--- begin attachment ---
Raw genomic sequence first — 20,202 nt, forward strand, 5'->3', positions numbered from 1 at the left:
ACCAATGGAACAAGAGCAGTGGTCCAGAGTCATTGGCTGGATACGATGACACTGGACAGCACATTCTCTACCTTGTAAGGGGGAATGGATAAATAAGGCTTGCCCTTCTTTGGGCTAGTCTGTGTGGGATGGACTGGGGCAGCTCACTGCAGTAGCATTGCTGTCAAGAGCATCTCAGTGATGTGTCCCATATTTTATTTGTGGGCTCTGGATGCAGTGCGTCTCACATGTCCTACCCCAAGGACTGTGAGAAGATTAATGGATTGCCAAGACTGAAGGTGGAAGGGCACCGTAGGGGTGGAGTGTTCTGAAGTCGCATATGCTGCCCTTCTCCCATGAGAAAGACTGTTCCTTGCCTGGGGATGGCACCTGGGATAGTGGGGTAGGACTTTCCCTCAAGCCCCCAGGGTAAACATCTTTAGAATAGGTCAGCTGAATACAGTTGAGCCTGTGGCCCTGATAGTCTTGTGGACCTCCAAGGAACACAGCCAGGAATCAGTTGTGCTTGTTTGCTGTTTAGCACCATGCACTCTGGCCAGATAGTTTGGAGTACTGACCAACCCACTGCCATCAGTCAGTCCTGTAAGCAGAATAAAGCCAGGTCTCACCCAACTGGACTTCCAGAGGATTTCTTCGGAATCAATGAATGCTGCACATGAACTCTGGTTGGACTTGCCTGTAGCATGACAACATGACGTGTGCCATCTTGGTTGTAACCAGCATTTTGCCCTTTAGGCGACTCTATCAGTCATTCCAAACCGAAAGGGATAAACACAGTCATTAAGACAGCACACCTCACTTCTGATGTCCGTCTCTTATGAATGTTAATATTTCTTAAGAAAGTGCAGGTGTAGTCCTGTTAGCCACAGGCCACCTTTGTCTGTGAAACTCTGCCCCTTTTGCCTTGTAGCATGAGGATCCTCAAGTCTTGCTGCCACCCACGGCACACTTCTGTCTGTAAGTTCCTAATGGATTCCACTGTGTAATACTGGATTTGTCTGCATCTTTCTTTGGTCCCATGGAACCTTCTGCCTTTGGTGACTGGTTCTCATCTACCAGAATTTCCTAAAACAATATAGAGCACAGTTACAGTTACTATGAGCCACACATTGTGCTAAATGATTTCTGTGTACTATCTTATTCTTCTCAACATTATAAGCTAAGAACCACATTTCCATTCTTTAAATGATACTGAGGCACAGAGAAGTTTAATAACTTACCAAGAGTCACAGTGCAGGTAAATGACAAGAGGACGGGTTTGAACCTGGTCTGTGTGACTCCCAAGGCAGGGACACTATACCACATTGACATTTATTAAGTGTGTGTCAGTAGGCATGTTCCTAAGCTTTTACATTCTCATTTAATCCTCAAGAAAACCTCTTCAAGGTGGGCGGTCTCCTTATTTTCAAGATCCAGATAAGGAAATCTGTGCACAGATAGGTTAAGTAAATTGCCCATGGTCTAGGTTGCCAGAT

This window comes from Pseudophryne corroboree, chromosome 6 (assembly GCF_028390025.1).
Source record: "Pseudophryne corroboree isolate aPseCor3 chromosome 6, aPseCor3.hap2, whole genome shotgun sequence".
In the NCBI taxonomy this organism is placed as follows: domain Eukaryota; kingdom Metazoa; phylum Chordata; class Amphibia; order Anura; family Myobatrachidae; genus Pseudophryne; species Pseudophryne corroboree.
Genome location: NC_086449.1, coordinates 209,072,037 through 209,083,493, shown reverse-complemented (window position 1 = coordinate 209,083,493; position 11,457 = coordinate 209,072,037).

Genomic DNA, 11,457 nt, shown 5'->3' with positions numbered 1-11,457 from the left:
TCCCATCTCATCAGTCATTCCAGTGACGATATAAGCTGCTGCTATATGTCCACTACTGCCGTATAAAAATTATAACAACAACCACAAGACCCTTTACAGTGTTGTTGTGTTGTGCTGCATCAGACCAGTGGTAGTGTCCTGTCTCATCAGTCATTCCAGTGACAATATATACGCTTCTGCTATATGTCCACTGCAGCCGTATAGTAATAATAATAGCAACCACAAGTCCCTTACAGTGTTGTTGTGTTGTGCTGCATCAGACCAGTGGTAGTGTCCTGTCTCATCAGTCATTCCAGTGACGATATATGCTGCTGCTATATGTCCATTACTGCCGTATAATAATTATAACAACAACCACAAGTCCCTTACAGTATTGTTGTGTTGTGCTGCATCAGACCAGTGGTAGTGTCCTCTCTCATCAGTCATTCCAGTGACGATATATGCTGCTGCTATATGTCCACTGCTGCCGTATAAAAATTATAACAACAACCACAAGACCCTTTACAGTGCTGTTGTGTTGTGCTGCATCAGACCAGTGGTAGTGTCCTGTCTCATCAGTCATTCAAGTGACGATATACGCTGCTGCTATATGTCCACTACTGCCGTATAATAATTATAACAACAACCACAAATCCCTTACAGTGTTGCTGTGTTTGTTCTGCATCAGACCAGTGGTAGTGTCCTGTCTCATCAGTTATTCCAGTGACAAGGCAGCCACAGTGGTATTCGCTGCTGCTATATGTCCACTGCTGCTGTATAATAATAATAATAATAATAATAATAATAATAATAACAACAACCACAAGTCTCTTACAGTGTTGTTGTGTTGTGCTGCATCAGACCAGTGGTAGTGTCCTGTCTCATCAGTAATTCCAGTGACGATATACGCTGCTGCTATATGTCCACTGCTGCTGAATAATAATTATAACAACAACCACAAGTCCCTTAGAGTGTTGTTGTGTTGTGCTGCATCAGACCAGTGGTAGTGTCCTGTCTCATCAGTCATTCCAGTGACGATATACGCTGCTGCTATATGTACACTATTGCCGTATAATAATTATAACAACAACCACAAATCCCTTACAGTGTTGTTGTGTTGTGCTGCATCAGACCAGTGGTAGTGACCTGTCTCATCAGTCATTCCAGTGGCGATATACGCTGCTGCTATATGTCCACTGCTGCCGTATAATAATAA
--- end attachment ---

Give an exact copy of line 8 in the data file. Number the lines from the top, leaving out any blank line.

TCCCATCTCATCAGTCATTCCAGTGACGATATAAGCTGCTGCTATATGTCCACTACTGCCGTATAAAAATTATAACAACAACCACAAGACCCTTTACAGTGTTGTTGTGTTGTGCTGCATCAGACCAGTGGTAGTGTCCTGTCTCATCAGTCATTCCAGTGACAATATATACGCTTCTGCTATATGTCCACTGCAGCCGTATAGTAATAATAATAGCAACCACAAGTCCCTTACAGTGTTGTTGTGTTGTGCTGCATCAGACCAGTGGTAGTGTCCTGTCTCATCAGTCATTCCAGTGACGATATATGCTGCTGCTATATGTCCATTACTGCCGTATAATAATTATAACAACAACCACAAGTCCCTTACAGTATTGTTGTGTTGTGCTGCATCAGACCAGTGGTAGTGTCCTCTCTCATCAGTCATTCCAGTGACGATATATGCTGCTGCTATATGTCCACTGCTGCCGTATAAAAATTATAACAACAACCACAAGACCCTTTACAGTGCTGTTGTGTTGTGCTGCATCAGACCAGTGGTAGTGTCCTGTCTCATCAGTCATTCAAGTGACGATATACGCTGCTGCTATATGTCCACTACTGCCGTATAATAATTATAACAACAACCACAAATCCCTTACAGTGTTGCTGTGTTTGTTCTGCATCAGACCAGTGGTAGTGTCCTGTCTCATCAGTTATTCCAGTGACAAGGCAGCCACAGTGGTATTCGCTGCTGCTATATGTCCACTGCTGCTGTATAATAATAATAATAATAATAATAATAATAATAATAACAACAACCACAAGTCTCTTACAGTGTTGTTGTGTTGTGCTGCATCAGACCAGTGGTAGTGTCCTGTCTCATCAGTAATTCCAGTGACGATATACGCTGCTGCTATATGTCCACTGCTGCTGAATAATAATTATAACAACAACCACAAGTCCCTTAGAGTGTTGTTGTGTTGTGCTGCATCAGACCAGTGGTAGTGTCCTGTCTCATCAGTCATTCCAGTGACGATATACGCTGCTGCTATATGTACACTATTGCCGTATAATAATTATAACAACAACCACAAATCCCTTACAGTGTTGTTGTGTTGTGCTGCATCAGACCAGTGGTAGTGACCTGTCTCATCAGTCATTCCAGTGGCGATATACGCTGCTGCTATATGTCCACTGCTGCCGTATAATAATAA